1001 Movie Club: Magnolia (1999)

Stephen Jay Schneider chose this movie as one of the “1001 Movies You Must See Before You Die.” He compiled a massive list from the classic to the obscure for his anthology. The most worthy movies are chosen to be on this list. Every year, there is a revision to include the most essential movies to be on the minds of film buffs everywhere.

I was disheartened that Magnolia was chosen as one of the movies that the 1001 Movie Club has to review. I have seen this movie after it made a big splash at the Oscars in 2000. When I saw the film, I did not have the best things to say about the movie. I have chosen not to see the movie again; I am basing this review on memory.

Director Paul Thomas Anderson interweaves almost a dozen tiny stories that seems to not to mesh that somehow thinly interconnects. The narrator Ricky Jay shows the random ironic coincidences of life. One story revolves around a hapless police officer, Jim Kurning (John C. Reilly) is called to the scene of a dead body being discovered in the closet of a woman, Marcie (Cleo King). As the night progresses, other officers that arrive to the scene are ignoring his assessments about what happens.

The anchor of the story is about a television producer, Earl Partridge (Jason Robards) on his deathbed. He is succumbing to late stage cancer, and is cared for by his male nurse, Phil (Philip Seymour Hoffman). Earl asks Phil to find his estranged son, Frank, because his much younger wife, Linda (Julianne Moore) is trying to get enough morphine to euthanize him.

Mackey (Tom Cruise) is self-help “guru” with a foul mouth that teaches man about manipulating women into having sex with them. His plan, “Seduce and Destroy” have men going in droves to listen to his polemics about gullible and dealing with the power of cock. After his seminar, a sly reporter, Gwenovier (April Grace) interviews Mackey about his bullshit rhetoric until she fins a chink in his armor.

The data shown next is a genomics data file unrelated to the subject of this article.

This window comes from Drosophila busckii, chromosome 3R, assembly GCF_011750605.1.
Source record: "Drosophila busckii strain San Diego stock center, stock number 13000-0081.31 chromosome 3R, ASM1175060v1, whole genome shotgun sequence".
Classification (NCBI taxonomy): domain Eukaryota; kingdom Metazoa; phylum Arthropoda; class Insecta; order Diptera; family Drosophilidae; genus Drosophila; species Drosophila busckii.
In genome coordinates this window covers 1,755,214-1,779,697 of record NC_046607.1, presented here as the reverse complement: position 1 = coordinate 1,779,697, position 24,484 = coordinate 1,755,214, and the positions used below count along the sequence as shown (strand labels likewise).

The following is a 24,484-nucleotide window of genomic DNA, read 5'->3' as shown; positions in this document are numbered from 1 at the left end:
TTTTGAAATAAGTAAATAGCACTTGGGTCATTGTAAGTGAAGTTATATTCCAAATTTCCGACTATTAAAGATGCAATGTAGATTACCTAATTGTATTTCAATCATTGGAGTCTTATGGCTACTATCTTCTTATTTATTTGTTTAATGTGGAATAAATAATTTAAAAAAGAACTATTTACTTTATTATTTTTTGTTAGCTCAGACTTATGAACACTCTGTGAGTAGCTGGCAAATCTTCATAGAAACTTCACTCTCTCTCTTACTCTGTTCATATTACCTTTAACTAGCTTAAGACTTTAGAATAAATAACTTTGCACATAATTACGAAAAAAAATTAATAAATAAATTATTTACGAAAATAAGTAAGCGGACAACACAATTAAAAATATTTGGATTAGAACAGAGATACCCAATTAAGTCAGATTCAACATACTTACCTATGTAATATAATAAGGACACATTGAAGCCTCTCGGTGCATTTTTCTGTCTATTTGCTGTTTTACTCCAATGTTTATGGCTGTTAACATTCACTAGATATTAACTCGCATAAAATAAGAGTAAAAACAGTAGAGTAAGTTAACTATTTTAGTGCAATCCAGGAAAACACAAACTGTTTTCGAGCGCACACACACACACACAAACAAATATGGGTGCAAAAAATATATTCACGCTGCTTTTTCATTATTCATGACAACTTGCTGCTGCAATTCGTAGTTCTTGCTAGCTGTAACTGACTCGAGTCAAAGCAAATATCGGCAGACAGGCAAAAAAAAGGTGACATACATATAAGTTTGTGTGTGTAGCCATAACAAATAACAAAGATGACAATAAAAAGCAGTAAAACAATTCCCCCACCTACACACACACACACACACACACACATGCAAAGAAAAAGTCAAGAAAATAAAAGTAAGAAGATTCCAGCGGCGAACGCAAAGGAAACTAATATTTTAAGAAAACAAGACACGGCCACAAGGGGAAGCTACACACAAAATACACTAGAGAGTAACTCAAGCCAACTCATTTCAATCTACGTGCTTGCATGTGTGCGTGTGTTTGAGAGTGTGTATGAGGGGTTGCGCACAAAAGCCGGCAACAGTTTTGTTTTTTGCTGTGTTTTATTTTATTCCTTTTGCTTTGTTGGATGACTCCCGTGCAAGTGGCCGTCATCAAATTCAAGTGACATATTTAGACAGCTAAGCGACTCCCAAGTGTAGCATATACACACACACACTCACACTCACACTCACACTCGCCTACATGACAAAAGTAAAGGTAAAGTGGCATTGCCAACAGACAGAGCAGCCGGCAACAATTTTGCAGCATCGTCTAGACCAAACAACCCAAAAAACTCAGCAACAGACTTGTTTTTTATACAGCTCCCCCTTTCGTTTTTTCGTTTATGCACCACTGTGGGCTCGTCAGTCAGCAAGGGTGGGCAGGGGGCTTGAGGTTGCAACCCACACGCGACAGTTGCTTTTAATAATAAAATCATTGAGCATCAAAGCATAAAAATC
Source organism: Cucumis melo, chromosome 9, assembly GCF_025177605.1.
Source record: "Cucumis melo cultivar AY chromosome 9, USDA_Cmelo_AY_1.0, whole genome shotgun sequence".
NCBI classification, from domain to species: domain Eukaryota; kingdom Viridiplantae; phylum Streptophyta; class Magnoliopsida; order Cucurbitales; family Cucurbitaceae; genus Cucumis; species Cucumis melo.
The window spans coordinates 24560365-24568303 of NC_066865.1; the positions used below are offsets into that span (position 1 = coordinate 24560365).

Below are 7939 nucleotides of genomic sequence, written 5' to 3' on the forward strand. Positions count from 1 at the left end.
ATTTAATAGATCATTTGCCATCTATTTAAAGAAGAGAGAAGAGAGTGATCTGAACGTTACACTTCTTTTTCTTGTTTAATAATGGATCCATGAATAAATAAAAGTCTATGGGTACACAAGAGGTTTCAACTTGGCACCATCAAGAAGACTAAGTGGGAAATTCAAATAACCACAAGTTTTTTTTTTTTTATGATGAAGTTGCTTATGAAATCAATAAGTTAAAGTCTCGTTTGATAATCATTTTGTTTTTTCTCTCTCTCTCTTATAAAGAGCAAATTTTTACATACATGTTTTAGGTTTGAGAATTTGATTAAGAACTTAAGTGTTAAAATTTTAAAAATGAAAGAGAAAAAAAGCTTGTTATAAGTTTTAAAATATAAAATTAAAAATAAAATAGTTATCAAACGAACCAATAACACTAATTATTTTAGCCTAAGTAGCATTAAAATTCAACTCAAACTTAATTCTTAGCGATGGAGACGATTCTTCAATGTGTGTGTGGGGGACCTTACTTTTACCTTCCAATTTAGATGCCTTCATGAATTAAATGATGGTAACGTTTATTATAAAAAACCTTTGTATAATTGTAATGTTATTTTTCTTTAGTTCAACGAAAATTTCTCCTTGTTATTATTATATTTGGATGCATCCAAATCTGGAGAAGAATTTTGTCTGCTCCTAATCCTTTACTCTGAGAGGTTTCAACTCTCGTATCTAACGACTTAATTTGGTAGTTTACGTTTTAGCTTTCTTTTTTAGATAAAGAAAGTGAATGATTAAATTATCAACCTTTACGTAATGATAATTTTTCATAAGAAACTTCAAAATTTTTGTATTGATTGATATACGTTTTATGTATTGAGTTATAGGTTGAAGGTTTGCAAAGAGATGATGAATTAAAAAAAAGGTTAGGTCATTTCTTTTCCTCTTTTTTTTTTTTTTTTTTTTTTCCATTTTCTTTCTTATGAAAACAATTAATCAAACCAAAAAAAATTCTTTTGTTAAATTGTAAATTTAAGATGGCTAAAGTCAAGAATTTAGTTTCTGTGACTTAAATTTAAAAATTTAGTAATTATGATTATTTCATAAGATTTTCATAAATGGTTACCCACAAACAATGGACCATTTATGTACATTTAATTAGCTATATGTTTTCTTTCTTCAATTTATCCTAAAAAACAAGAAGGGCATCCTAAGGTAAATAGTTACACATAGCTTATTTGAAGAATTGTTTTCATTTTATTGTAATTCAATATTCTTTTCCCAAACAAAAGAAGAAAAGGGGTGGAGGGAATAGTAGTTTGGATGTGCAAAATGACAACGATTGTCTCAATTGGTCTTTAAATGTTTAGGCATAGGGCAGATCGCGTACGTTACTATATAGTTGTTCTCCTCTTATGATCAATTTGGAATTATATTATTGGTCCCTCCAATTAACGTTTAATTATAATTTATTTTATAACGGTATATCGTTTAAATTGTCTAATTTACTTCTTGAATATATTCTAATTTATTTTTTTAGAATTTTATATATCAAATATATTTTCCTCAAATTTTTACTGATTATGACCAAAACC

A former game show wiz kid, Donnie Smith (William H. Macy) tries to get his life back into order to his former glory. The game show storyline also incorporates a former game show host of “What Do Kids Know?” Jimmy Gator (Philip Baker Hall) that recently finds out that he has cancer. He seeks out to reconnect with his cokehead daughter, Claudia (Melora Walters) to tell her. In addition, there is a stage father, Rick (Michael Bowen) that pushes his son, Stanley (Jeremy Blackman) to win the prize money to help out with his acting career.

I thought that the stories were somewhat interesting, but not so much that I could be invested in most of them. The only part of the movie that marginally liked was the Earl Partridge storyline. I thought that it was very poignant. The ending was huge WTF for me. Really? Really! Tom Cruise got the most acclaim for this movie, because he was a leading man taking a supporting role in an ensemble movie. His personal segment was not that intriguing, but when he shows up in another one. That was great.

1001 Movies You Must See Before You Die

1001 Movie Club Approved

Judgment: Why do I feel like a Crash all over again?

Rating: **1/2

About Branden

Branden: I am just your average movie nut that reviews films. Gives his take on pop culture and Hollywood happenings. Dreams to have his own thriving website and make a living doing what he is passionate about.

Posted on December 28, 2009, in 1001 Movie Club Selection, 1999, Academy Award Nominee, Crime, Drama, Meme, Running Feature, Top 250 of All Time on IMDB and tagged , , , , , , , , , , , , , , , . Bookmark the permalink. 7 Comments.

  1. While I liked this movie a lot more than you did, I agree with you that the individual stories are not interesting themselves. It’s the non-linear telling of the stories, and the way Anderson pulled them altogether that did it for me. You brought up some good points. Of all the stories, did you not find the interview with Tom Cruise the apex of the film?

    • The deconstruction of Frank’s character in that movie was good, but I thought the sequences with dying Partridge was better in my eyes.

  2. I loved this movie. Sure if you look at everything from an individual point of view it’s not as engaging, but the collaboration of each tale together and the overall perspective made it engaging as hell, and the character of Frank was truly one of my favorite character’s in film history and for me my second favorite role by Tom Cruise.

  3. As far as ensemble cast films, I’d be hard pressed to come up with a better film than Magnolia… maybe Boogie Nights. I loved John C Reilly and William H Macy in this movie, an I’ve written at length about how this is probably Tom Cruise’s best performance ever.

    You can watch closely for a ton of Freemason symbols and references. Anderson must have way in deep to masonry when he made it.

    Crash only wishes it could be half the film Magnolia was.

    • I don’t see it. That’s why I didn’t like Crash that much. A filmmaker try to force a message down your throat. You may not see it that way, but I do. The film turned me off.

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